The Return of ‘Stephen Colbert’ and Jon Stewart Gives Late Show a Ratings Boost

Going live post-RNC pays off for CBS

Headshot of Jason Lynch

CBS had hoped that its decision to broadcast The Late Show with Stephen Colbert live during both political convention weeks would give the show the boost in ratings and buzz that it's been seeking for months. Last night, the return of two longtime Comedy Central pals—his Colbert Report alter ego and Jon Stewart—helped the program do just that.

Monday night's Late Show live broadcast beat its competitors in the 56 overnight metered markets with a 2.1 rating, its best overnight household rating since May 10. That put it ahead of The Tonight Show Starring Jimmy Fallon (2.0) and Jimmy Kimmel Live (1.5).

Late Show, which is broadcasting live during both political conventions, averaged a 0.5 rating in the 18-49 demo in the 25 local people meter markets. It was the show's best rating since Feb. 15, but still wasn't enough to overtake The Tonight Show, which had a 0.7.

These ratings will be updated later today when national ratings are available. Season to date, Late Show is averaging a 0.62 in 18-49, with 2.8 million viewers overall, which is well behind The Tonight Show (a 1.01 rating and 3.7 million total viewers). Kimmel is in third place with a 0.56 demo rating and 2.4 million total viewers.

During Monday's show, Colbert reached out to Jon Stewart to help him make sense of Donald Trump's candidacy, but found an old friend instead:

That led to Colbert's first Colbert Report-esque segment since he retired the character in December 2014 on Comedy Central. "Hello, Nation! Did you miss me? I know I did!" said the faux Colbert, before comparing himself to Trump, "we're both over the top TV personalities who decided to run for President!" and discussing tonight's "word": Trumpiness.

The Late Show, which has been trying to gain late-night momentum, has been playing more to Colbert's strengths ever since CBS This Morning executive producer Chris Licht was named showrunner in April.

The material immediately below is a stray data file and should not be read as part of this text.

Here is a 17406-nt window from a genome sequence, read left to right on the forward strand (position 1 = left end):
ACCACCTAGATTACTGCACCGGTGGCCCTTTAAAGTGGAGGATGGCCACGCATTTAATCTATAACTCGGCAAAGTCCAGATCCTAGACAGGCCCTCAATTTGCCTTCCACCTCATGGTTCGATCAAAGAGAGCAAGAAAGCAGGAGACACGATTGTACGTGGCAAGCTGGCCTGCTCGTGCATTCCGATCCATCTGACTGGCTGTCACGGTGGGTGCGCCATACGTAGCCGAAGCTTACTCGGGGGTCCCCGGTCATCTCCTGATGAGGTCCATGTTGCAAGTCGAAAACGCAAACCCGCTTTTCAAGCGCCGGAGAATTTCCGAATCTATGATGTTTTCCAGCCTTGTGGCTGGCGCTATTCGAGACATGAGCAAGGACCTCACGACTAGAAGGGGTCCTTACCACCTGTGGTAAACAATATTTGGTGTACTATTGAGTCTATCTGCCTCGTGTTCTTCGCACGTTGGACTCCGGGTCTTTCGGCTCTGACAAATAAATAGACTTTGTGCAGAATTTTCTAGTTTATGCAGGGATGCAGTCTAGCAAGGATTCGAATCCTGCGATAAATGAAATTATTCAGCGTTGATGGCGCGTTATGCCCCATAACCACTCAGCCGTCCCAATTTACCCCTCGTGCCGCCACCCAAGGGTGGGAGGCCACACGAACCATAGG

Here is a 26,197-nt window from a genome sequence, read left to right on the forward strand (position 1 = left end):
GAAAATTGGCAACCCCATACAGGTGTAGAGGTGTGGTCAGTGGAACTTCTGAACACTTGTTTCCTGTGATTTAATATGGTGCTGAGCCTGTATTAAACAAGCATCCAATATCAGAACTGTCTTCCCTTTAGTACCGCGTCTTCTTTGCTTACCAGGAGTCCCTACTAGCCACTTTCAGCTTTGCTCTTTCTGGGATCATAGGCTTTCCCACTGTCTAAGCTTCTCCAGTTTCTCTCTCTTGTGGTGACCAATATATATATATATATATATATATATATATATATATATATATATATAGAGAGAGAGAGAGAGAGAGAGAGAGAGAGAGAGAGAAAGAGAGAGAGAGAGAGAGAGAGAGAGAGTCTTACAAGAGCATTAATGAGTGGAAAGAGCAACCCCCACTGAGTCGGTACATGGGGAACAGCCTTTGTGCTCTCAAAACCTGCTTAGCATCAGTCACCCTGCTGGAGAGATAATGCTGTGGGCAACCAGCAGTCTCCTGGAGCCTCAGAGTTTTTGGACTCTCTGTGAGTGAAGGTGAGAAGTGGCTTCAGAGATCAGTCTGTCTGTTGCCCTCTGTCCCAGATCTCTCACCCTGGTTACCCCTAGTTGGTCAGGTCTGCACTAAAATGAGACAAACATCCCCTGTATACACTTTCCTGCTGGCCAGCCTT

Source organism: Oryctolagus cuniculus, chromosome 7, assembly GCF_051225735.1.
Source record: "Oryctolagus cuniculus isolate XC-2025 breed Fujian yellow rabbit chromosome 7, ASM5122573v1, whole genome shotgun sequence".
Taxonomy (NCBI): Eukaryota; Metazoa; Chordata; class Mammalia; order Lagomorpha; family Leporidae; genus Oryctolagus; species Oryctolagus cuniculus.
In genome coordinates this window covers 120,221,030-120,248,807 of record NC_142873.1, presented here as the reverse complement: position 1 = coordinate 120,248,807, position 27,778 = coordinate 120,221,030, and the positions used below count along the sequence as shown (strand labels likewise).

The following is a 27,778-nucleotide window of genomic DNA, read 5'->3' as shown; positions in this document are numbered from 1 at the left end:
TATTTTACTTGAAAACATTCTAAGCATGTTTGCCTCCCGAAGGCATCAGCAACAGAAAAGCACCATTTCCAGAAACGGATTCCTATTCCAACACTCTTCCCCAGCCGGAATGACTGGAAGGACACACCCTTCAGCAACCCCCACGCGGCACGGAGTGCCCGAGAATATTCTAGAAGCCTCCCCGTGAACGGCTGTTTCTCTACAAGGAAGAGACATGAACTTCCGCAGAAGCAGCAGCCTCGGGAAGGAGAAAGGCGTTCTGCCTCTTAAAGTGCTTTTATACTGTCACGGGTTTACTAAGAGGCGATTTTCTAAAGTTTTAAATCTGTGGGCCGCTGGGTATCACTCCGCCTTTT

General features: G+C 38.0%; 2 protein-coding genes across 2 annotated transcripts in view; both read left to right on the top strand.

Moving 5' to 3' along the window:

Earlier this year, Colbert told Adweek that he absolutely did not miss his Colbert Report persona since moving from Comedy Central to CBS. "When I first started interviewing people, like when I had Jeb [Bush] or [Donald] Trump or [Ted] Cruz on, he'd sit on my shoulder, like the devil on my shoulder. And he would say, 'Let me do this one. I can make every sentence a joke.' I just wouldn't let him out. I went in the opposite direction. One of the things that I enjoy about the [Late] Show is there is no obligation for me to have a sword and shield. I'm so happy to lay that thing down by the riverside. So, it was easy for me to tell him to go away."

This was the second Late Show appearance by Stewart, who is an executive producer on the show and is "a constant resource," as Colbert told Adweek. "Because our head is in it so much, he is someone who I trust completely. He understands me and my personal process and also understands the flaming toboggan ride that is doing a nightly show."

While Stewart has mostly remained behind the scenes, he did make a surprise Late Show appearance on Dec. 10, as part of his (successful) campaign to get Congress to renew the Zadroga Act, which authorizes health benefits to 9/11 first responders.

Colbert told Adweek he wishes he could do every night live. "The energy is fantastic," he said. "If I didn't have to stay up until 11:35 to do it, I would do it every day."

While Colbert is broadcasting the live telecasts from his Ed Sullivan Theater home in New York, on Sunday he did make it out to Cleveland's Quicken Loans Arena, the site of the Republican National Convention, to film a segment at the Republican National Convention dressed as Julius Flickerman, whom Colbert says is the brother of Caesar Flickerman from The Hunger Games.

The Late Show is the only late-night show broadcasting live during both convention weeks, but both The Daily Show with Trevor Noah and Late Night with Seth Meyers will air live broadcasts following each convention's final night: this Thursday and next Thursday. Meanwhile, Full Frontal with Samantha Bee, which airs on Mondays, will head to Cleveland and broadcast its first special episode, A Very Special Full Frontal Special, Wednesday at 10:30 p.m.

Adweek will be covering the 2016 Republican and Democratic Political Conventions over the next two weeks. Check back for coverage here and on Adweek Blog Network sites, TVNewser and TVSpy.

@jasonlynch Jason Lynch is TV Editor at Adweek, overseeing trends, technology, personalities and programming across broadcast, cable and streaming video.